That said, Brasse was arrested after refusing to fight for the German army after the invasion and capture of Polish. Although born in Poland to a Polish mother, his ancestry on his father’s side was German. For his refusal, he was arrested, imprisoned, and ultimately sent to Auschwitz. At first selected for hard labor, he was pulled from that work to head the new identification office, so the Nazis could keep track of the many Jews and others sent there to be exterminated.

The timeline in this narrative details how Brasse kept his head down and rarely looked out a window while at work- the better to survive what a part of him knew might very well be his eventual death in the camp.

After many chapters given over to the photographs of people arriving via train, the Nazis decided that cataloguing Jews and undesirables was a waste, since so many were killed straightaway. Brasse’s job then shifts more into portraiture: SS soldiers and officers getting their portraits made to send to their parents, for instance, and when the Birkenau barracks were constructed, the women bound for those instead of the crematoria that run nonstop.

There is a brief suggestion of an almost romance between Brasse and a Polish interpreter for the German kapo in charge of bringing female subjects for Brasse to photograph, but this eventually goes nowhere – how could it be otherwise, the way prisoners were kept to a rigid schedule.

Brasse and his office lived in better quarters and had steady, indoor work during brutal winters. They even managed to barter their services with the kitchens to keep themselves well fed.

When a large group of Russian POWs are brought the the camp, they are dutifully photographed for identification purposes, and like all the others, Brasse pushes their fate out of his mind as well as he can until someone tells him the Nazis are doing nothing to them: not selecting them for work or not, not feeding them, not anything. They are simply starved to death. Brasse happens to pass the area where they are being held and describes them as ghosts, thin, with their bones protruding as though they will break the skin, and with blank, dead eyes. He claims to have strayed near the fence where a Russian was standing, and reached through the wire to touch the Russian’s hand. The Russian soldier tells him that he is not a communist, then falls over, dead. This seems to be an iffy portion, as it is backed up by nothing other than Brasse saying it happened. We do know that Brasse was given an amount of freedom most other prisoners were not – his skills as a photographer saving his life, after all – but would he have been allowed to be anywhere near the Russians, as he was simply walking between one place and another through the camp?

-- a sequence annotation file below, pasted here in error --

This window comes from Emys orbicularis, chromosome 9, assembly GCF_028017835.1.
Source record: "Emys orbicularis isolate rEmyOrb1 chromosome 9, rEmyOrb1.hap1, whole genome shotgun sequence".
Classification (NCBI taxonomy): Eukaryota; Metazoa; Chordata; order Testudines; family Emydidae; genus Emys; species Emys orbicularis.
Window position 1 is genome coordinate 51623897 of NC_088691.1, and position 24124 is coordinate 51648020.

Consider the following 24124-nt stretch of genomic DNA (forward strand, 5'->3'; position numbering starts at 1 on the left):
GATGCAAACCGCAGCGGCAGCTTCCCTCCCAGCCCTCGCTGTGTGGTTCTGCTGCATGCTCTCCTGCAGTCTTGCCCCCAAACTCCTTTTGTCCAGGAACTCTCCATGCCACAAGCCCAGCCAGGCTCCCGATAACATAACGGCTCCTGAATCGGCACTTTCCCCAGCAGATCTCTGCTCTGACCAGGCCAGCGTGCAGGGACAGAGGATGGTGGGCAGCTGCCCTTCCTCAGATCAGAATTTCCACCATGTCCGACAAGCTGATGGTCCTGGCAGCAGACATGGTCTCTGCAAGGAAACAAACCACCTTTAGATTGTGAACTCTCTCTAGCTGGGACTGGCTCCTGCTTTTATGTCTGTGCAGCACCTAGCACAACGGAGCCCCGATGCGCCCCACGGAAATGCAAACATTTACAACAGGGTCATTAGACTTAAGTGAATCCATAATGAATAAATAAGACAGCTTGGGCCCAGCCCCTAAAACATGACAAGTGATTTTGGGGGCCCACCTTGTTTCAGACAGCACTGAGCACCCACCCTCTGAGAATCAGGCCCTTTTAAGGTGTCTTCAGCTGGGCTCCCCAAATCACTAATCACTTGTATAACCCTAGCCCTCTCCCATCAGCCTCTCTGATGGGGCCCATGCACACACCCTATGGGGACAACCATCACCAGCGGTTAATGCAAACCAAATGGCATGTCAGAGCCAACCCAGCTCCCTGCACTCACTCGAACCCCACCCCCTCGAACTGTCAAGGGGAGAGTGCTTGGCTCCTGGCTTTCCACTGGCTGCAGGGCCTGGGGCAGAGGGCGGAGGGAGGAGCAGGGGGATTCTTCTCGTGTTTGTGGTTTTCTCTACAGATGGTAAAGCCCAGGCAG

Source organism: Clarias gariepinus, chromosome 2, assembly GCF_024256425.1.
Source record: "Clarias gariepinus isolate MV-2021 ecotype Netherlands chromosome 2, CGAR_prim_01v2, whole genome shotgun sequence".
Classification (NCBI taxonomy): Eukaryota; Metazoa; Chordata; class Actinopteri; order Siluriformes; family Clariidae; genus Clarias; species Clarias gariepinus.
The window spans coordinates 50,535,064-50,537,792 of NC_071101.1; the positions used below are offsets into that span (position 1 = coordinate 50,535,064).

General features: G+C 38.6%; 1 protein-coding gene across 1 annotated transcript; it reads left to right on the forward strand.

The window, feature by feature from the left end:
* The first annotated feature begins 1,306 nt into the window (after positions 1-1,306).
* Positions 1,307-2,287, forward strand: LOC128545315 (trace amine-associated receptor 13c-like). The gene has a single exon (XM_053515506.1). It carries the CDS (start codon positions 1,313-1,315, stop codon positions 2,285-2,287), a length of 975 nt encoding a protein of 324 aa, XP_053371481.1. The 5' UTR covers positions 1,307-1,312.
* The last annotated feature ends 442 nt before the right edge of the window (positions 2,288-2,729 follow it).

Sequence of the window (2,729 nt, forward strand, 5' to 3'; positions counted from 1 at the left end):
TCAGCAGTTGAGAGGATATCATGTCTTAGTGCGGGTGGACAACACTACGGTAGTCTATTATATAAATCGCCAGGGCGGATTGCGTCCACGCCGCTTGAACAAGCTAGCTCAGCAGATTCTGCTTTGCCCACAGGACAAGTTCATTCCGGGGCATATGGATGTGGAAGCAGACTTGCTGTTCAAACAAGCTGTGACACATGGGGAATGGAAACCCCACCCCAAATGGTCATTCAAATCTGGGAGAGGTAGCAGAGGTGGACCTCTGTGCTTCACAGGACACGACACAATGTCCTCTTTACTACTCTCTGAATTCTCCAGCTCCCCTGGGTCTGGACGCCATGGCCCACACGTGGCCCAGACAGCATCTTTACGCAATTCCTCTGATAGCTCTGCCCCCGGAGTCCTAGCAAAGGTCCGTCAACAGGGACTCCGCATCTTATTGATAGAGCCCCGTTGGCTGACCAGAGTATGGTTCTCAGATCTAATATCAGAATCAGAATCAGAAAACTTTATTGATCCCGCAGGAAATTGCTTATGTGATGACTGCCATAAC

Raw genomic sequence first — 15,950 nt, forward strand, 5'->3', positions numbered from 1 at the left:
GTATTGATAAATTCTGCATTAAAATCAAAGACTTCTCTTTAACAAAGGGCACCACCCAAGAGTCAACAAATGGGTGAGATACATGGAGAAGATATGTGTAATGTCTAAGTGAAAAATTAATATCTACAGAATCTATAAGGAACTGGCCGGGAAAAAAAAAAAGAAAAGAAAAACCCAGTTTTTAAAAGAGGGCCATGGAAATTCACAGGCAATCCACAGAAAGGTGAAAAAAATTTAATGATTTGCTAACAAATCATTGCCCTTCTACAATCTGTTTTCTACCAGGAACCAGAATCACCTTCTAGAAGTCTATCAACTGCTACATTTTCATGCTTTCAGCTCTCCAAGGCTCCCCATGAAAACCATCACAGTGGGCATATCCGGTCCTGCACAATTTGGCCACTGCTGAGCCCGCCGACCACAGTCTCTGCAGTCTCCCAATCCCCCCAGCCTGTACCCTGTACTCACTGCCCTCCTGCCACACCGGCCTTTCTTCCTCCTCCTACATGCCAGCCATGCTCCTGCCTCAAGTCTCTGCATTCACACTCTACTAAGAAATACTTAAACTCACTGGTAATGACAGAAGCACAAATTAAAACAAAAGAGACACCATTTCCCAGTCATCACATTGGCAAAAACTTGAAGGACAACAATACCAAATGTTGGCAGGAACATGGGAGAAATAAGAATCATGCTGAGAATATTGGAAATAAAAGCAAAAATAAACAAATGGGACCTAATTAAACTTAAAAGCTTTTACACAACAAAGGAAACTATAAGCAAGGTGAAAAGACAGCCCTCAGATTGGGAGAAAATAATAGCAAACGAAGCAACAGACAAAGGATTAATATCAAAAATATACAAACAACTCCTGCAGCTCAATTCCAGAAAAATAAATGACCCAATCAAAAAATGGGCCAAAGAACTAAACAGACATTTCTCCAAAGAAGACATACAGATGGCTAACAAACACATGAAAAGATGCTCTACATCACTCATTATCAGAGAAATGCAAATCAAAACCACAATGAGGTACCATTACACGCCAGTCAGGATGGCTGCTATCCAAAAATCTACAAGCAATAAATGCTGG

Eventually, his boss calls him to what is a small viewing room, to show him a film. In it, the Russian prisoners are taken to a building that has been boarded up, and marched inside. The Nazis then throw canister of what are presumed to be Zyklon B into the building and close and seal the door. His boss has set up a camera inside the building, and has filmed the chaos of the people within trying to find an exit, only to find none. Throughout the book, Brasse claims that his boss speaks to him about declaring that he is German, and that it could be arranged for him to visit his family in Poland before he is sent to his assignment. He claims his boss attempts yet again to sway him, after viewing this film.

Later, Brasse becomes the photographer of choice for the doctors performing medical experiments, like forced sterilization of young women, and the various experiments performed by Josef Mengele himself, who wanted images of twins and dwarfs, along with another doctor who was fascinated by the prisoners with eyes that were different colors from one another.